foot that it might come off, but it didn't, and I was then able to dispatch
the creature by other means.

Currently baited with tesco value chocolate, melted onto the spike.


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Default mouse food or mouse poison!

The Natural Philosopher wrote:
Fergus McMenemie wrote:
Its the time of year when all the mice come in from the fields. Some
of them end up in my attic. And as usual I went around and topped up
the mouse poison.

This year the stuff I got from B&Q (but made by Rentokil) looks to
be a grain coated in some kind of blue stuff, which I guess is the
poison. The stuff seems to be having little effect on the mice.
Inspecting the "food troughs" I have left around the attic I note
that almost all the grain as been eaten and I am left with a
considerable pile of blue skins or husks which was the coating from
the grain. Its remarkable, but I suspect I am feeding rather than
poisoning my
mice.

Anybody else run into this sort of thing? Or any suggestions on
where I can get better mouse poison which actually works. I note
that B&Q, and Homebase are both selling rebranded versions of the
blue coated grain from Rentokil. I suspect that many other hardware
stores are doing the same, but I cant open and inspect their goods.


I believe it takes time before they die in agony.


they don't die in agony, they simply fall asleep and don't wake up

--
Phil L
RSRL Tipster Of The Year 2008


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Default mouse food or mouse poison!

Fergus McMenemie wrote:
Its the time of year when all the mice come in from the fields. Some
of them end up in my attic. And as usual I went around and topped up
the mouse poison.

This year the stuff I got from B&Q (but made by Rentokil) looks to be
a grain coated in some kind of blue stuff, which I guess is the
poison. The stuff seems to be having little effect on the mice.
Inspecting the "food troughs" I have left around the attic I note
that almost all the grain as been eaten and I am left with a
considerable pile of blue skins or husks which was the coating from
the grain.

Its remarkable, but I suspect I am feeding rather than poisoning my
mice.

Anybody else run into this sort of thing? Or any suggestions on where
I can get better mouse poison which actually works. I note that B&Q,
and Homebase are both selling rebranded versions of the blue coated
grain from Rentokil. I suspect that many other hardware stores are
doing the same, but I cant open and inspect their goods.


it takes a while for it to work on mice, usually 4-6 days.
All the blue coated poisons are identical, so don't waste your money on
rentokil stuff when B&Q's own value range is exactly the same.
They don't build up resistance to it because it robs their bodies of vitamin
K and they can't live without that.

--
Phil L
RSRL Tipster Of The Year 2008


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Fergus McMenemie wrote:
Its the time of year when all the mice come in from the fields. Some of
them end up in my attic. And as usual I went around and topped up the
mouse poison.


Go here
http://preview.tinyurl.com/ukgovpestadvice (www.naturalengland.org.uk)

--
Adrian C
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Default mouse food or mouse poison!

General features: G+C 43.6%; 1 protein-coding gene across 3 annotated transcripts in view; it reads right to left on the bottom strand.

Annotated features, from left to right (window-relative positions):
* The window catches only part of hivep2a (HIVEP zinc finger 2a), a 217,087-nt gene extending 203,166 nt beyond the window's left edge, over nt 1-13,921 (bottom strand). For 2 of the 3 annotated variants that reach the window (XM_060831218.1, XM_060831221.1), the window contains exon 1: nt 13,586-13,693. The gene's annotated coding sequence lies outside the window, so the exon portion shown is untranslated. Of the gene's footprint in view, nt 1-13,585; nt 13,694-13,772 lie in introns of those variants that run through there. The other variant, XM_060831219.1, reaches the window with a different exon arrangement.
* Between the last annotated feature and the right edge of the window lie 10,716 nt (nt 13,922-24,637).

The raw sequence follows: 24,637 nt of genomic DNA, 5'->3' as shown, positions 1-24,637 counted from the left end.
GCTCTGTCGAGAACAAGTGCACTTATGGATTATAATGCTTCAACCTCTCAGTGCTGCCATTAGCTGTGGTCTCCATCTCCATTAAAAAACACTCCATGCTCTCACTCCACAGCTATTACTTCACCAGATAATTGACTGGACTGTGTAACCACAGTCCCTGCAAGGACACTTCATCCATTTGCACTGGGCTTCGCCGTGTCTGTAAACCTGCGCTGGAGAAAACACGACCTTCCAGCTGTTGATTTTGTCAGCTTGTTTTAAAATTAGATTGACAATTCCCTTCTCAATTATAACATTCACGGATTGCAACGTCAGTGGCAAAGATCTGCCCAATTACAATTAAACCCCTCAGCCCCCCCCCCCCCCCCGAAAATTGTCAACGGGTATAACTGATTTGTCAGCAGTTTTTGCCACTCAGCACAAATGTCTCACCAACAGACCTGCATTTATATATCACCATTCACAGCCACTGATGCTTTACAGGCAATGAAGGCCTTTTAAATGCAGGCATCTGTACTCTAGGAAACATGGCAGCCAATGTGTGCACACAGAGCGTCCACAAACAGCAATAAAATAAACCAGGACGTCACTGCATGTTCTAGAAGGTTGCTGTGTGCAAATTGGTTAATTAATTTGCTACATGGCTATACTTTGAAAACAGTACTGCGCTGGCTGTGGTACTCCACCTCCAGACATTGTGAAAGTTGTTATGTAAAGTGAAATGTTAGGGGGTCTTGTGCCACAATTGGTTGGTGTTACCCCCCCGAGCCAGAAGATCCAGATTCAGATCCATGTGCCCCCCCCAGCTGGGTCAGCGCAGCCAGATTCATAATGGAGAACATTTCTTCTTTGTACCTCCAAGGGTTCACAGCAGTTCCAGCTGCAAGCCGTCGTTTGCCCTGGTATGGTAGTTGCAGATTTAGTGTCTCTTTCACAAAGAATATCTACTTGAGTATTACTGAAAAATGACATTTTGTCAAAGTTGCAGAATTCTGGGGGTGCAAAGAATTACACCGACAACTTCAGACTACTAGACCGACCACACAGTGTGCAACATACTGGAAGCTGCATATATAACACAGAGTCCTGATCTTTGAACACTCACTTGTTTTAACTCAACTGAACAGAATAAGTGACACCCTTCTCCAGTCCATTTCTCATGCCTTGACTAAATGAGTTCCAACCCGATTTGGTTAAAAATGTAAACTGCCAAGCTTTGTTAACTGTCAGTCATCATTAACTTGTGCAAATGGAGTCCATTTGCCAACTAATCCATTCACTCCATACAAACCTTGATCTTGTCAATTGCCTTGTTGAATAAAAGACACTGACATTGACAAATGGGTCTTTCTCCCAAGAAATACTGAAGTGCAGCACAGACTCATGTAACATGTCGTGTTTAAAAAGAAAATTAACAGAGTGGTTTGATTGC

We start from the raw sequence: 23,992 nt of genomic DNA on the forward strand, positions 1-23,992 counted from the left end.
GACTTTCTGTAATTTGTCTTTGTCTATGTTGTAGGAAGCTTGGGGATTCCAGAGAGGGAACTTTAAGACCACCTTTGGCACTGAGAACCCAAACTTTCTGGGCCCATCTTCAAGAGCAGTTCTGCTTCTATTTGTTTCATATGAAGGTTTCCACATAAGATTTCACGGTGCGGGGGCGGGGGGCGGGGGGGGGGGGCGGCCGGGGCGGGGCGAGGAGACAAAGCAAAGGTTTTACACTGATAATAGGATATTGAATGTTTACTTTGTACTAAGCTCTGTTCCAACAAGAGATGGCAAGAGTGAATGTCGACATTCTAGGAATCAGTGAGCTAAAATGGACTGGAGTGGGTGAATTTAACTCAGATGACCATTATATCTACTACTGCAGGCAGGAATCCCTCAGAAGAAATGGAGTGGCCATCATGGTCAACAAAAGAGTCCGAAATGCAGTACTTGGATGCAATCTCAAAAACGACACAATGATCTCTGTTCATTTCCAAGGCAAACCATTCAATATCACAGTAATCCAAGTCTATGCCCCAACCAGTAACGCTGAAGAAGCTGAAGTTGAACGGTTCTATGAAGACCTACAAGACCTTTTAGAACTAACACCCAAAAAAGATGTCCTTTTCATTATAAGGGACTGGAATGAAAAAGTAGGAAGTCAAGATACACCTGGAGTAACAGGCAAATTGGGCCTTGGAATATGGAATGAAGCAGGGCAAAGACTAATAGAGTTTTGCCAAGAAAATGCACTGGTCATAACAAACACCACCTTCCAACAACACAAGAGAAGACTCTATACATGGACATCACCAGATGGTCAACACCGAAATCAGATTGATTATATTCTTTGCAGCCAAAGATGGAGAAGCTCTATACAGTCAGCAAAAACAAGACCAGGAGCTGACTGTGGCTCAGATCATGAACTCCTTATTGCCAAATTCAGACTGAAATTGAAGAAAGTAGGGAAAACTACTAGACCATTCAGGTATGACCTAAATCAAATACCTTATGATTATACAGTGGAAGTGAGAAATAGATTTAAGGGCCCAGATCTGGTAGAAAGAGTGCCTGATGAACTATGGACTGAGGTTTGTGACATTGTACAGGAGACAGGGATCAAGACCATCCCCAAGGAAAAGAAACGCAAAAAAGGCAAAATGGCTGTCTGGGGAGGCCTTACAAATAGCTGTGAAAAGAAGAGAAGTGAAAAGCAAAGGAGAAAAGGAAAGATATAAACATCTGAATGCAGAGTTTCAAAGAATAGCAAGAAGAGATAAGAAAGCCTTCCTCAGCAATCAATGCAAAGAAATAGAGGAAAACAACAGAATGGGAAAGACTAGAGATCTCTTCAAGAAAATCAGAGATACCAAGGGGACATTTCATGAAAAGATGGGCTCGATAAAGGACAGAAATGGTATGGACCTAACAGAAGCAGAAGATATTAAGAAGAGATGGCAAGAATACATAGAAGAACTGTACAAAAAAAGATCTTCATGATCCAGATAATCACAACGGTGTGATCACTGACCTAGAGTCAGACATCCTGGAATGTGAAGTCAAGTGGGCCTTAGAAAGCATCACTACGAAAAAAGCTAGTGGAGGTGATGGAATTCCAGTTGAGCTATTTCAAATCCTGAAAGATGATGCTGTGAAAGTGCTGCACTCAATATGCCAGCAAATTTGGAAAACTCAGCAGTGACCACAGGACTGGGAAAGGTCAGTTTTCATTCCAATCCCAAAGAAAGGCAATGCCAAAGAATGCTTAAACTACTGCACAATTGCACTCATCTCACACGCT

The stuff seems to be having little effect on the mice. Inspecting the
"food troughs" I have left around the attic I note that almost all the
grain as been eaten and I am left with a considerable pile of blue skins
or husks which was the coating from the grain.
Its remarkable, but I suspect I am feeding rather than poisoning my
mice.


The grain is dyed blue as a warning to humans. The poison is within the
grain. Don't worry about the husks, it's just that your mouse tribe don't
like the roughage

Al.


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Default mouse food or mouse poison!

On Sun, 01 Nov 2009 19:41:24 GMT, Phil L wrote:

I believe it takes time before they die in agony.


they don't die in agony, they simply fall asleep and don't wake up


Hum, the young rat that had (mistakenly) decided that living in our
house was better than the compost heap wouldn't agree with you. It
was not very happy after taking the poison we put down. Loud rasping
breathing, dragging itself slowly about. I put it out of its misery
with a blow to
the head.

They don't "simply fall asleep and don't wake up". They die from
multiple internal haemorrhages.

--
Cheers
Dave.



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Dave Liquorice wrote:
On Sun, 01 Nov 2009 19:41:24 GMT, Phil L wrote:

I believe it takes time before they die in agony.


they don't die in agony, they simply fall asleep and don't wake up


Hum, the young rat that had (mistakenly) decided that living in our
house was better than the compost heap wouldn't agree with you. It
was not very happy after taking the poison we put down. Loud rasping
breathing, dragging itself slowly about. I put it out of its misery
with a blow to
the head.


It may have been ill before it ate the poison :-p


They don't "simply fall asleep and don't wake up". They die from
multiple internal haemorrhages.



They're usualy comatose before anything internal occurs

--
Phil L
RSRL Tipster Of The Year 2008


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Huge wrote:

To the OP: I use Neosorexa, which I buy in bulk from Farmrite. It's a mixture
of grains and reconstituted something, all coated blue. It appears to work. I
also use the plastic breakneck traps, baited with peanut butter (I'm told
that Nutella works better, but neither of us like it, so we don't normally
have any).


I've got a number of outbuildings where mice can be a real problem -
they ate the wiring in an old Land Rover a few years back. I also use
Neosorexa but it's becoming less effective and we've had notification
that "supermice" resistant to poison bate are proliferating in
Hampshire. What has worked well for us are electronic traps baited with